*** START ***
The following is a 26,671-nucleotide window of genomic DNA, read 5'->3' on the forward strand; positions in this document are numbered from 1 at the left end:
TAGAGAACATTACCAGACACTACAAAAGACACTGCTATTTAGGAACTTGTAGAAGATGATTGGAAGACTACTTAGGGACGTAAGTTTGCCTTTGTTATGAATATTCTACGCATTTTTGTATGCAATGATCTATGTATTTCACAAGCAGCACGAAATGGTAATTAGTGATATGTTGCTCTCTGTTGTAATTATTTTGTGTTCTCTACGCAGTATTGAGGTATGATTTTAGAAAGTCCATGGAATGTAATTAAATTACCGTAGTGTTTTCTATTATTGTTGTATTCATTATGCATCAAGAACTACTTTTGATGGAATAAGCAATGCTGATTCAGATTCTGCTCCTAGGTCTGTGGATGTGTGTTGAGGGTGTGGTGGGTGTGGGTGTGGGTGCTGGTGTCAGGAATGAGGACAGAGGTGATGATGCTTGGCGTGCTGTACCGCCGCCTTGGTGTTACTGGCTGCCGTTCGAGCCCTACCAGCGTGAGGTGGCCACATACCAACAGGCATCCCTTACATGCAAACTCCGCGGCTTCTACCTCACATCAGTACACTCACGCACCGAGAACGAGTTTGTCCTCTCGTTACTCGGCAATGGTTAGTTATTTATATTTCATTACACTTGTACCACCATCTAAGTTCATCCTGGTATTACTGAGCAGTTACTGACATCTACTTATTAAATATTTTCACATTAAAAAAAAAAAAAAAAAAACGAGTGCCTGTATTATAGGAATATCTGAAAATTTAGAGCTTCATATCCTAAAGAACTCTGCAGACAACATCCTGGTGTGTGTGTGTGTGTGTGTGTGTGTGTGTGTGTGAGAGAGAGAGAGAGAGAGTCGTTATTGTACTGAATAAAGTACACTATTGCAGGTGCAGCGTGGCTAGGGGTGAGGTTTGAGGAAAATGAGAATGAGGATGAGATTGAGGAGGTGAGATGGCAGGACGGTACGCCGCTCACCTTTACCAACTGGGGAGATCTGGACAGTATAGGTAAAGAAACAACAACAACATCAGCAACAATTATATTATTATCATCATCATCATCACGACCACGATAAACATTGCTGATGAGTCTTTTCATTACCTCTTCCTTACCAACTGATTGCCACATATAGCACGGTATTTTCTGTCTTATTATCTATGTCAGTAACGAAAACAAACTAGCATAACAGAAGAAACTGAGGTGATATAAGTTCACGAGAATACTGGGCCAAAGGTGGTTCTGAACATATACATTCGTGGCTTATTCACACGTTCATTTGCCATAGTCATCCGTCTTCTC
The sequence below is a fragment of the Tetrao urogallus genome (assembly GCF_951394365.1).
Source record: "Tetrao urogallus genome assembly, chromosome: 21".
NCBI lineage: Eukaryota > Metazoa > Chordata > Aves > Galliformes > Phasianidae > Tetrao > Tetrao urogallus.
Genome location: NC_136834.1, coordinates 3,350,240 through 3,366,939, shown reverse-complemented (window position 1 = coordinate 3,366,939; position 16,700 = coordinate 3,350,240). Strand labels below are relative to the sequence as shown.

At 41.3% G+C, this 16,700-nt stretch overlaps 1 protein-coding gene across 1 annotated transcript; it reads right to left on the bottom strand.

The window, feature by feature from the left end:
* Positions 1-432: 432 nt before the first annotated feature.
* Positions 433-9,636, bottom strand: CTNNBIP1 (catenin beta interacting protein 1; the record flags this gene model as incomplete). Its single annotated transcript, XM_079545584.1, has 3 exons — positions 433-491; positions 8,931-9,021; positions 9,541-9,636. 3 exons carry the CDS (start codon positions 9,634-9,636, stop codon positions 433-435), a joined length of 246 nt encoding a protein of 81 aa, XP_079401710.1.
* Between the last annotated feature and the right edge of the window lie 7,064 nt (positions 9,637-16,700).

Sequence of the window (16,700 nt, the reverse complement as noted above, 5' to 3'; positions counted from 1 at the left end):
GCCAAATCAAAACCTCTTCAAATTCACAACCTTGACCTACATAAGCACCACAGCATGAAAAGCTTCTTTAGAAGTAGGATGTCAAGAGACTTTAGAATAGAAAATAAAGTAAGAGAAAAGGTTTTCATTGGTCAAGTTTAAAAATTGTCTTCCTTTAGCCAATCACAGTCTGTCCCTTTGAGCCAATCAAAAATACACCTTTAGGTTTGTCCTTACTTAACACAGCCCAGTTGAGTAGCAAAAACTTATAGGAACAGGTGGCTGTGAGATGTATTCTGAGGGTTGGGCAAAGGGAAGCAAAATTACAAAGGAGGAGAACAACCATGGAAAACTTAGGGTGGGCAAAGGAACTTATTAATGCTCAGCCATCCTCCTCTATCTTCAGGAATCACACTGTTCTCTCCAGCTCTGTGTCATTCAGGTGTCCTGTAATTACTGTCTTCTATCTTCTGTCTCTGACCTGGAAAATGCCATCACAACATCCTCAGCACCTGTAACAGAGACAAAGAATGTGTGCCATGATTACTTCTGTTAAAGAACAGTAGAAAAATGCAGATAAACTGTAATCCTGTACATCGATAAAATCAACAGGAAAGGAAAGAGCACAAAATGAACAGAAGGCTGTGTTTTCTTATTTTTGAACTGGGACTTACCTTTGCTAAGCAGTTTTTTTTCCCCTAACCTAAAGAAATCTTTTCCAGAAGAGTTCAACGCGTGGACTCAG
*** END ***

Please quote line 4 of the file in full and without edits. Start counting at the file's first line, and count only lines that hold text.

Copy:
Source record: "Tetrao urogallus genome assembly, chromosome: 21".